A new focus is on finding ways to test, certify and document specific configurations of hardware to ensure they meet or exceed the end-customers’ needs. This is particularly important in specifying IP video systems because the amount of data they generate is already significant and; with both video analytics and more widespread demand for HD quality images; is rising by over 18% per year (Source: IHS Inc.).
Ensuring systems have the right specifications (supported by documentation) to be reliable, scalable and future-proof, are key considerations for integrators planning new, more strategically valuable IP video systems. Right now we are seeing far too many vendors saying this system will integrate with that one when in reality some aspect of the software setup makes it difficult.
Firms like us are left in the position of having to find work arounds or customise solutions to meet the exact needs of our customers. However if we get these systems right, ideally with help from all vendors involved, the prize is very significant: we can help make our customers’ assets and people more secure, reduce operational costs, unlock increased productivity gains and even uncover new income streams.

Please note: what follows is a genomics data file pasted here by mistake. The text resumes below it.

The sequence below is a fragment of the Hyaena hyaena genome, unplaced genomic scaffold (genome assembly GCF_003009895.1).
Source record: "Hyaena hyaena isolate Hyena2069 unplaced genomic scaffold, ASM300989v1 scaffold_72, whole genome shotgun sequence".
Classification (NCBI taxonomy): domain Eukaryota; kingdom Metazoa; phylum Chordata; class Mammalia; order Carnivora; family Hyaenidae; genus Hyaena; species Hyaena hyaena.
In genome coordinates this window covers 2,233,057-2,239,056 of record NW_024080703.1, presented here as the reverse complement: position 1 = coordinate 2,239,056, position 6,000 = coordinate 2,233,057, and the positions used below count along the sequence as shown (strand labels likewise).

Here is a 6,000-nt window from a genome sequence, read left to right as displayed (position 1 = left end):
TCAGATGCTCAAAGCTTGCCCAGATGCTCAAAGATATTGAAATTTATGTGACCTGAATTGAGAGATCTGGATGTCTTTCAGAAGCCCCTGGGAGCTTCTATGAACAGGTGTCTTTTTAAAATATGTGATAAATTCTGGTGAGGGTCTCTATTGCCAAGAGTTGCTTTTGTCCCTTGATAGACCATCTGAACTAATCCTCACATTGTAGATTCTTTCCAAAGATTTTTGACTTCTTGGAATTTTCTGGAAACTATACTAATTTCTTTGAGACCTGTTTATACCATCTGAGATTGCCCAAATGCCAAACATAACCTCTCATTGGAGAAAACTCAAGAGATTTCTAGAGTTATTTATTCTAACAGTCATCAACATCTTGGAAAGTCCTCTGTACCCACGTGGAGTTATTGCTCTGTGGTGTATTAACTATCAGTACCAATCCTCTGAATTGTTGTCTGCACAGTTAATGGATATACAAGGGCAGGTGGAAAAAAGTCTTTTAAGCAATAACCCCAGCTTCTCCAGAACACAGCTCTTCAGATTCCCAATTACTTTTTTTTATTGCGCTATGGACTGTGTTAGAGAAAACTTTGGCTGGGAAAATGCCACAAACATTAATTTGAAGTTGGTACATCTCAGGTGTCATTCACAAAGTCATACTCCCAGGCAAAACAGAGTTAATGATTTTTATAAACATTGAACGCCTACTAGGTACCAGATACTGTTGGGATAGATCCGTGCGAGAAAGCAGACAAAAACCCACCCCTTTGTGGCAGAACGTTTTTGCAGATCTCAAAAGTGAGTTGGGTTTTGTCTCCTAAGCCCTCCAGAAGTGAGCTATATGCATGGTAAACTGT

Remaining challenges for integrators
IP convergence is now forcing a great deal of change in the video surveillance market as more security, safety and operational systems are brought together creating more holistic visual security and safety systems, together opening up a world of applications and opportunities for IP video vendors and integrators. Video analytics is adding sophistication, complexity and value to IP video systems, but is also placing heavier demands on hardware and software vendors and the integrators serving customers.
Integrators are only able to take advantage of this ‘opportunity explosion’ if they can build and retain the right IT networking skills and physical security systems know-how, whilst continuing to focus hard on delivering to customers’ increasingly complex and exacting requirements.
These IT skills are thin on the ground and in very hot demand in the UK, particularly as many of these systems are being joined up for the first time. Worse, vendors today rarely provide certified assurances and documentation that one of their products will work properly with another. It is being left to the systems integrator to not only design and deliver increasingly complex systems, but also ensure they work first time, all the time. Vendors that work hard on building deep, technology-level partnerships with integrators will be specified more regularly into the new breed of IP video-based systems that companies, including NW Systems, are now installing.